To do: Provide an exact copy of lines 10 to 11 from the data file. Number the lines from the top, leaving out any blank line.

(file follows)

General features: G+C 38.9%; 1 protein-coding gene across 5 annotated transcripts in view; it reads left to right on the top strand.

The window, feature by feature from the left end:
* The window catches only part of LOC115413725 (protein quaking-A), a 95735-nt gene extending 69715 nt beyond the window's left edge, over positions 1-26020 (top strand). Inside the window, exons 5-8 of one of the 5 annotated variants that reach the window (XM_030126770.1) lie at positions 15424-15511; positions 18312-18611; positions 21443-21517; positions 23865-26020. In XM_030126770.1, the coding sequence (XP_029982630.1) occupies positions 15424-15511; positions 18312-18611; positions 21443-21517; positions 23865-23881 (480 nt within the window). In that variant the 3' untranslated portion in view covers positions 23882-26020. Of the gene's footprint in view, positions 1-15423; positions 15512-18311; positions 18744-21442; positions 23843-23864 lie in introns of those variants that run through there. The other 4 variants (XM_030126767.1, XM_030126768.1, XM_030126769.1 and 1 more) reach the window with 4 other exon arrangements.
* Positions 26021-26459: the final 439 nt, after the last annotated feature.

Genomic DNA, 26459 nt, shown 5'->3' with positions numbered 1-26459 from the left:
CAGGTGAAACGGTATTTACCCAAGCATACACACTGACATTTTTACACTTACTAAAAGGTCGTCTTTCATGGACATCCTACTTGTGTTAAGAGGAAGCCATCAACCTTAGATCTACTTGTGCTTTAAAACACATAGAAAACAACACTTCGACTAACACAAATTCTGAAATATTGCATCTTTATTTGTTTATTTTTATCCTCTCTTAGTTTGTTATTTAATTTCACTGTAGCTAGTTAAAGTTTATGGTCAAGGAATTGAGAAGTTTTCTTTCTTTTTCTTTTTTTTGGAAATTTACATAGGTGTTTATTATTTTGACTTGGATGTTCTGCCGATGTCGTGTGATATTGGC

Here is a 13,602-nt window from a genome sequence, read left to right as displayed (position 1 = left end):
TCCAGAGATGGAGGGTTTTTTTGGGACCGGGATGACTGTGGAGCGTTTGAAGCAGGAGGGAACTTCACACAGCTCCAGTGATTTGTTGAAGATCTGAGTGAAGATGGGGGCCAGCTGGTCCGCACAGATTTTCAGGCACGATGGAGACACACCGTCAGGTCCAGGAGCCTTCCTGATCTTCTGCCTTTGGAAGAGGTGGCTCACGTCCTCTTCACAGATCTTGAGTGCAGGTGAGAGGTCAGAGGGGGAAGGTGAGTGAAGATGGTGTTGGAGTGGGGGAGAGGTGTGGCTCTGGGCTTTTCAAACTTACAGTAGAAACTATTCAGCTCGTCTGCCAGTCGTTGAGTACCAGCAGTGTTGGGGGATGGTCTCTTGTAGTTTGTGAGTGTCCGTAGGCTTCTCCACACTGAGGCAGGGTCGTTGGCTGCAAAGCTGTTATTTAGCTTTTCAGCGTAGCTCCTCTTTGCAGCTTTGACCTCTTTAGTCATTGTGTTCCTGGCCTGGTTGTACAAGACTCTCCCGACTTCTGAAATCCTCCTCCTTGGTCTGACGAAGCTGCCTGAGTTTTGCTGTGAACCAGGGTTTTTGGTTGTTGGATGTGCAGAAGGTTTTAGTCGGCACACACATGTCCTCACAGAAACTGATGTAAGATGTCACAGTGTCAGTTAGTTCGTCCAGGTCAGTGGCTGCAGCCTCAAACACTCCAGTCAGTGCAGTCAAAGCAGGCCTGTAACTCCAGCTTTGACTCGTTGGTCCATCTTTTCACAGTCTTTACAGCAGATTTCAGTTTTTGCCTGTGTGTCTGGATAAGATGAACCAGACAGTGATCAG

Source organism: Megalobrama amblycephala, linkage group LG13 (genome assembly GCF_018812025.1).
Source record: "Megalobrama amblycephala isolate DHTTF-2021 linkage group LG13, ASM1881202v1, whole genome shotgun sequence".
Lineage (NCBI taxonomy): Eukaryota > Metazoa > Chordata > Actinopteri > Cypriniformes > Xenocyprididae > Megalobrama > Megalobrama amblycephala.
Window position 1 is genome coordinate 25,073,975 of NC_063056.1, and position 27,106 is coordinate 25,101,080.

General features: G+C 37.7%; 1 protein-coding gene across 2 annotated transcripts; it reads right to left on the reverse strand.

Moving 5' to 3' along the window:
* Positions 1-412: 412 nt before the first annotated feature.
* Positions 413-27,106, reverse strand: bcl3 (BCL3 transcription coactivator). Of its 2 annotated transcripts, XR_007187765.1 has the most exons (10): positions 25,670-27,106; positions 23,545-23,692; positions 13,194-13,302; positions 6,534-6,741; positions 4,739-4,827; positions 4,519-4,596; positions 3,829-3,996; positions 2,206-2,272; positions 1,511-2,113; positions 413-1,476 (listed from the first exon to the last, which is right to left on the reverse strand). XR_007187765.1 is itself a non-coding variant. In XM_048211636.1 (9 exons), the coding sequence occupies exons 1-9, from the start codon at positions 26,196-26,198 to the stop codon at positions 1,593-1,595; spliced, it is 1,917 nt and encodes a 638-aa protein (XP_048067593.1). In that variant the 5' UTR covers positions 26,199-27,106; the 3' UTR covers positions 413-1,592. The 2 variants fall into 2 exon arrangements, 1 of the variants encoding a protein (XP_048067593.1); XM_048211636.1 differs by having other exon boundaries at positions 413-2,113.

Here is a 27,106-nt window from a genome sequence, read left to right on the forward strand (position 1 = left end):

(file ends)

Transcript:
Source record: "Megalobrama amblycephala isolate DHTTF-2021 linkage group LG13, ASM1881202v1, whole genome shotgun sequence".
Lineage (NCBI taxonomy): Eukaryota > Metazoa > Chordata > Actinopteri > Cypriniformes > Xenocyprididae > Megalobrama > Megalobrama amblycephala.